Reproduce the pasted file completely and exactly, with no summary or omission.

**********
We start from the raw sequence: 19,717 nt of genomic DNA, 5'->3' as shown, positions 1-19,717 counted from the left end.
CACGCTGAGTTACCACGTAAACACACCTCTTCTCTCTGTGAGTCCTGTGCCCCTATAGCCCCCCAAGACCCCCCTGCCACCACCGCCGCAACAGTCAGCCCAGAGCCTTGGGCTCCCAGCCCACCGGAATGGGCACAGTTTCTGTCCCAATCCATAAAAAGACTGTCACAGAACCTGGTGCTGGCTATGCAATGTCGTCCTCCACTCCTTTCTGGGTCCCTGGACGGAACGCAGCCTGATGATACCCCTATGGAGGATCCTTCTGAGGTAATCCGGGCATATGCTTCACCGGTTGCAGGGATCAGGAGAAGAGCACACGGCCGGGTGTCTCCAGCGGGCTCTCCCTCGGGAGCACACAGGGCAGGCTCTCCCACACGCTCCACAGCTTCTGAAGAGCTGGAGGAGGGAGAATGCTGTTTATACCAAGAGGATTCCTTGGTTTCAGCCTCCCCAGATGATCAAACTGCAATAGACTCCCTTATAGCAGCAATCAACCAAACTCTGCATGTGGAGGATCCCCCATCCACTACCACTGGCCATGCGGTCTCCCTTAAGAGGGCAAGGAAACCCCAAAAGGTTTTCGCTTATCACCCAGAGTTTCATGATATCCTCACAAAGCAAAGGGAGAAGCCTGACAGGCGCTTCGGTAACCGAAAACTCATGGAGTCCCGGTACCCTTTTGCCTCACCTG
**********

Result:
We start from the raw sequence: 19,717 nt of genomic DNA, 5'->3' as shown, positions 1-19,717 counted from the left end.
CACGCTGAGTTACCACGTAAACACACCTCTTCTCTCTGTGAGTCCTGTGCCCCTATAGCCCCCCAAGACCCCCCTGCCACCACCGCCGCAACAGTCAGCCCAGAGCCTTGGGCTCCCAGCCCACCGGAATGGGCACAGTTTCTGTCCCAATCCATAAAAAGACTGTCACAGAACCTGGTGCTGGCTATGCAATGTCGTCCTCCACTCCTTTCTGGGTCCCTGGACGGAACGCAGCCTGATGATACCCCTATGGAGGATCCTTCTGAGGTAATCCGGGCATATGCTTCACCGGTTGCAGGGATCAGGAGAAGAGCACACGGCCGGGTGTCTCCAGCGGGCTCTCCCTCGGGAGCACACAGGGCAGGCTCTCCCACACGCTCCACAGCTTCTGAAGAGCTGGAGGAGGGAGAATGCTGTTTATACCAAGAGGATTCCTTGGTTTCAGCCTCCCCAGATGATCAAACTGCAATAGACTCCCTTATAGCAGCAATCAACCAAACTCTGCATGTGGAGGATCCCCCATCCACTACCACTGGCCATGCGGTCTCCCTTAAGAGGGCAAGGAAACCCCAAAAGGTTTTCGCTTATCACCCAGAGTTTCATGATATCCTCACAAAGCAAAGGGAGAAGCCTGACAGGCGCTTCGGTAACCGAAAACTCATGGAGTCCCGGTACCCTTTTGCCTCACCTG